The Body Politic


Her thighs are the size of Smithfield hams. Her biceps, when flexed, would make strong men quail. Her buttocks are so powerfully pneumatic that they put you in mind of Paul Bunyan’s mighty ox, Babe, which is probably appropriate because it’s no stretch to imagine someone capable of squat-lifting 405 pounds pulling a wagon across the prairie. Make that a wagon filled with heavy texts on gender theory.

She is five foot four and weighs just under 180 pounds, about the recommended average for a six-foot man or else a Modern Amazon, which is how she’s characterized in the New Museum’s “Picturing the Modern Amazon,” opening this week and billed as the first major exhibition devoted to the representation of “hypermuscular and physically strong women.” The measurable percentage of Betty Moore’s body fat falls somewhere in the single digits, a fairly astounding fact given that her daily diet includes no fewer than 10 egg whites, two turkey burgers (at 7 a.m.), a slab of salmon, two bowls of cream of rice, two MetrX shakes, two chicken breasts, four servings of rice and vegetables, and, for dinner, a 12-ounce steak. “My body fat is low,” says the soft-spoken Alabaman, clearly a woman unruffled by contradiction, although “right now I’m trying to get as big as I possibly can.”

It was Freud who first pointed out that “when you meet a human being the first distinction you make is ‘male or female’ and you are accustomed to making the distinction with unhesitating certainty.” Stable assumptions about sex are not what they once were, as we all know. They probably haven’t been since Simone de Beauvoir jump-started the gender studies juggernaut by noting that “one is not born, but becomes a woman.” Navigating the shifting landscape of gender is, as it turns out, a task that’s renewable daily, a truth perhaps best understood by those few who venture beyond the boundaries of predictable self-presentation—drag queens and kings, for instance, and women for whom the relevant beauty ideal isn’t Cindy Crawford but Xena, Warrior Princess. “People find it strange that a woman can look so muscular,” says the 42-year-old Moore. “They just assume that because a woman has muscles she’s masculine. I might be wearing lipstick or whatever, and they’re still whispering, ‘Is it a woman or a man?’ As far as I’m concerned, anyone can look at me and tell I’m a woman. But people look at me and they see man.”

Back in the mid 1980s, this reporter accompanied a group of strong women to a bodybuilding competition in Columbus, Ohio. The event was sponsored by Arnold Schwarzenegger and was oriented toward men, although there was a small category for women. In the days before use of decadurabolin and other anabolic, androgenic, and metabolic enhancing agents had seeped beyond the sweaty precincts of pro bodybuilding and the World Wrestling Federation, there were few female bodybuilders of any substantial size. The preferred body type for an incipient modern Amazon was a sinewy version of Jane Fonda, aerobics doll.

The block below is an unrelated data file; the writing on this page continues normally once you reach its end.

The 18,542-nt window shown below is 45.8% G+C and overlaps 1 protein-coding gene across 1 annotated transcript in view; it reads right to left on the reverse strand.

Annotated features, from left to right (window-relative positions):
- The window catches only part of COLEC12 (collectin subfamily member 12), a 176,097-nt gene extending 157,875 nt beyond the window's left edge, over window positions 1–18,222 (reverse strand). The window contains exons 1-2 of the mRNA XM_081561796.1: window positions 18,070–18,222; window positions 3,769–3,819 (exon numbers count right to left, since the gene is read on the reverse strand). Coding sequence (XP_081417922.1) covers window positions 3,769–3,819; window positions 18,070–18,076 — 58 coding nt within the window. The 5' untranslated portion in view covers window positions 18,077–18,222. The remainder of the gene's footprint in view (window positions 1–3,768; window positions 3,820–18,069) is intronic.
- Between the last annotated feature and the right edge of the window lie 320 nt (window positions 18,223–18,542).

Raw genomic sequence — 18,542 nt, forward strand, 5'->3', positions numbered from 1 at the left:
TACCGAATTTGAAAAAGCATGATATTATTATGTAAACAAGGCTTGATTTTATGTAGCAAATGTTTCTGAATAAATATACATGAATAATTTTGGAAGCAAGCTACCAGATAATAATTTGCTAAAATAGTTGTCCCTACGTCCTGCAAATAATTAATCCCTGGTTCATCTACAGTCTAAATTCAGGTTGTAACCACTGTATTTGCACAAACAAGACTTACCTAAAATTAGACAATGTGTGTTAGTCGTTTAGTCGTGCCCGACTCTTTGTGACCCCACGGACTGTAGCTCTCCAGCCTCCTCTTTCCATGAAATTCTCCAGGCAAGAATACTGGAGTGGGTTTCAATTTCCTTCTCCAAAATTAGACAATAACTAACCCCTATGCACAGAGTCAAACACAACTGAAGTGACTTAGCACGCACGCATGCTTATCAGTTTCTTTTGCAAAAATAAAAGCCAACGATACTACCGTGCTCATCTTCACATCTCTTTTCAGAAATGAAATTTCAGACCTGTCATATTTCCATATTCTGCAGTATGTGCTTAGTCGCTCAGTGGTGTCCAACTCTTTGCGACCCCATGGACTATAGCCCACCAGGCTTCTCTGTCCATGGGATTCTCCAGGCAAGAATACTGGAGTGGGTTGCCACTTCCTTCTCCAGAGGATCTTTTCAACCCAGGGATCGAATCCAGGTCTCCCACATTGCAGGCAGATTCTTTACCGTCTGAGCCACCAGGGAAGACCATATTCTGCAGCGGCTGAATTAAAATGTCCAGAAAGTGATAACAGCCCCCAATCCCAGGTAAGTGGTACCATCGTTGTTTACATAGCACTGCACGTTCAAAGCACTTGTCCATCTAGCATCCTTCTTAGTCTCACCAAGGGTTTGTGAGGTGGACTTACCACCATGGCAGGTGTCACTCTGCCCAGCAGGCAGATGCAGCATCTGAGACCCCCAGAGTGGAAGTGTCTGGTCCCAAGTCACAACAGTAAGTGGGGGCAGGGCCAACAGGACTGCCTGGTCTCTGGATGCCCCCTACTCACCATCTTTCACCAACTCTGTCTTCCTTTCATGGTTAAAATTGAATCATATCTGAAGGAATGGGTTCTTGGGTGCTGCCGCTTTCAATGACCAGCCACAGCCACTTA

Among the women in the group one stood out. A genial bottle-blond with a fireplug physique, Bev Francis was just beginning her assault on the preconceptions built into, not just the creaky and insular world of bodybuilding, but the culture at large. A former champion shot-putter, and a powerlifter who eventually broke over 40 world records, Francis even then had limbs so thickly roped they resembled hawsers. Striking a favorite dorsal pose, she displayed the cobra’s-hood back shape so prized among male bodybuilders. She had a six-pack abdomen and could lift phenomenally heavy weights (her records include a 500-pound squat and a 335-pound bench press).

She was generally considered one of the most muscularly developed women anyone had ever seen, and—using the objective measures of body mass and definition—one of the best. But Bev Francis, whose career would extend over most of the next decade, never won a major bodybuilding contest, not that Ohio one, not ever. Even in the eyes of those accustomed to the weirder forms of hypertrophy, she was considered “unfeminine,” daunting, freakish, “too much like a man.” Her very presence threatened people with what theorist Judith Butler has called gender illegibility. “I never won a Ms. Olympia,” says Francis, “but I don’t think there has been anyone who had more influence on women bodybuilders than me.”